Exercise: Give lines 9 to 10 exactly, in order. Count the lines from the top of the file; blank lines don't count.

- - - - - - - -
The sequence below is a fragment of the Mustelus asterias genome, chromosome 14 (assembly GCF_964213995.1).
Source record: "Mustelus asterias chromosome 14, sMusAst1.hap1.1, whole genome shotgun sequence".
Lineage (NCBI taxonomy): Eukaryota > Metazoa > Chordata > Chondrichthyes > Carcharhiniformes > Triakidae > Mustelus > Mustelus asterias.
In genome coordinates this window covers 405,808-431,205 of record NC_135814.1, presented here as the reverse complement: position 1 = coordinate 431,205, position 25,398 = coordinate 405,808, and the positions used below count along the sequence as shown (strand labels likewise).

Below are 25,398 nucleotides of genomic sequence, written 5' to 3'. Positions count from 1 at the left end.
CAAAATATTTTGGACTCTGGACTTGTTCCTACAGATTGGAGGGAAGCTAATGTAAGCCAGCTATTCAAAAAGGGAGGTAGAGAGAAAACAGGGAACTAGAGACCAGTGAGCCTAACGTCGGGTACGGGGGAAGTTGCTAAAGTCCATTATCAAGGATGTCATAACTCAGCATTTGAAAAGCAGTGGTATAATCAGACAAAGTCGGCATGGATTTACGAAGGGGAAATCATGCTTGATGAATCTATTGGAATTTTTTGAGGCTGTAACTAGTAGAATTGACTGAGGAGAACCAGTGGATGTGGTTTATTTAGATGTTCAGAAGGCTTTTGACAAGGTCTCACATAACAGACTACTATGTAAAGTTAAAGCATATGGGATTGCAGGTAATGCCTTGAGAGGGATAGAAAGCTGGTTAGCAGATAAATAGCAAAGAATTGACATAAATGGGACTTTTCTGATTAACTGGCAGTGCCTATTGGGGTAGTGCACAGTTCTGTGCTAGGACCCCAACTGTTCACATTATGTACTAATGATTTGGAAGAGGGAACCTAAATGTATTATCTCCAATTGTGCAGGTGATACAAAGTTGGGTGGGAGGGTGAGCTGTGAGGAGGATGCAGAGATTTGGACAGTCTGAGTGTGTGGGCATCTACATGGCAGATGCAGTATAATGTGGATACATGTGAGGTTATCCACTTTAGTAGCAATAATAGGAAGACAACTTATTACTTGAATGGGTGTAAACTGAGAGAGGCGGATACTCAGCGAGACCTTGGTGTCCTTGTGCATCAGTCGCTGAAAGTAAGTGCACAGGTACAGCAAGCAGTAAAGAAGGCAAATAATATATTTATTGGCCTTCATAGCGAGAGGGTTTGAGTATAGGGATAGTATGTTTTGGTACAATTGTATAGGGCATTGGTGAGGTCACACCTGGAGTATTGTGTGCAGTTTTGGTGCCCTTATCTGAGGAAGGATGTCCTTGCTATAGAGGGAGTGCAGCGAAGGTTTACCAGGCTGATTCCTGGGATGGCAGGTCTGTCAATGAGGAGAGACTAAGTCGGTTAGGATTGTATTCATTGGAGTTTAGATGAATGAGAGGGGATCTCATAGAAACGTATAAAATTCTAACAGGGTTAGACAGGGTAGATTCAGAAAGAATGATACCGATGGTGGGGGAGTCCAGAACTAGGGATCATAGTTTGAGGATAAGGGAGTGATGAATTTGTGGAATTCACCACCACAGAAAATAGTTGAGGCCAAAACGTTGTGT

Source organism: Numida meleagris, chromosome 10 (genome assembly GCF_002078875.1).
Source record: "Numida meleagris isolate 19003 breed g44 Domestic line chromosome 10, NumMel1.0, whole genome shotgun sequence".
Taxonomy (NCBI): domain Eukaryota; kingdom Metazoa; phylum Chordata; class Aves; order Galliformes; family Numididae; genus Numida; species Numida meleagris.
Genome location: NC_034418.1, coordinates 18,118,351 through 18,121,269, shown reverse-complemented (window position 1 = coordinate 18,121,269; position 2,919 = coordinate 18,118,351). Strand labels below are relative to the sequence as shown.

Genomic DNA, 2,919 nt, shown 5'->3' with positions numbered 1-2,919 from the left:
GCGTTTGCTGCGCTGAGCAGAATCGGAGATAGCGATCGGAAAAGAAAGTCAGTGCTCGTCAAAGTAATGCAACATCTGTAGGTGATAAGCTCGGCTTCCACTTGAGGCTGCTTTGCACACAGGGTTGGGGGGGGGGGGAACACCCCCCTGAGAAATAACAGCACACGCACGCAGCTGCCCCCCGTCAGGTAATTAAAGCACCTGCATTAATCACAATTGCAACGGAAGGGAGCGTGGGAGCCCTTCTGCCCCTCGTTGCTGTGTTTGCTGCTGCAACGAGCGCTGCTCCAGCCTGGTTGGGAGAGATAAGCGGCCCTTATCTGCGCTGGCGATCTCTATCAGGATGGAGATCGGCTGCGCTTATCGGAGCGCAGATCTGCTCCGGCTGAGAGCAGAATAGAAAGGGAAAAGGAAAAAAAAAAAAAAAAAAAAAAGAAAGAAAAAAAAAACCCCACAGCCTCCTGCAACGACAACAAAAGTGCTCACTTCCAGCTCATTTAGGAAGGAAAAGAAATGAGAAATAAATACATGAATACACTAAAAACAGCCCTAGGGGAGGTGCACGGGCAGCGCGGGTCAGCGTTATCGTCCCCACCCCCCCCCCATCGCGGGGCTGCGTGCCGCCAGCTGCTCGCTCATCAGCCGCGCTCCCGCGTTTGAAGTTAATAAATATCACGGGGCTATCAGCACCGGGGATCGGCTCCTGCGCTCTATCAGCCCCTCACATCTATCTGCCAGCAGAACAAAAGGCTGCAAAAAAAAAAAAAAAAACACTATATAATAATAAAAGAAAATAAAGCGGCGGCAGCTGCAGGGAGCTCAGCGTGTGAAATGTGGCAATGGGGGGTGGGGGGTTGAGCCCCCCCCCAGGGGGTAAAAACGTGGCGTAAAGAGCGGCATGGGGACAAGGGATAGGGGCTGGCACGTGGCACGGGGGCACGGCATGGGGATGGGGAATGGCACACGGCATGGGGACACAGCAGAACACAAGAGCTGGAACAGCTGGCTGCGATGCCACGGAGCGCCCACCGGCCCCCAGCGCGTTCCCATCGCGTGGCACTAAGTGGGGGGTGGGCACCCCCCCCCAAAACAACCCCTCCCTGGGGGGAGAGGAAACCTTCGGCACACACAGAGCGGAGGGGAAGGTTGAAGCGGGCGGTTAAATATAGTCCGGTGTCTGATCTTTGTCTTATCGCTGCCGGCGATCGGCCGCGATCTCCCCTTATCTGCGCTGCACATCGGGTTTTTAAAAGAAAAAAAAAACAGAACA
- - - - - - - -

Taxonomy (NCBI): domain Eukaryota; kingdom Metazoa; phylum Chordata; class Aves; order Galliformes; family Numididae; genus Numida; species Numida meleagris.
Genome location: NC_034418.1, coordinates 18,118,351 through 18,121,269, shown reverse-complemented (window position 1 = coordinate 18,121,269; position 2,919 = coordinate 18,118,351). Strand labels below are relative to the sequence as shown.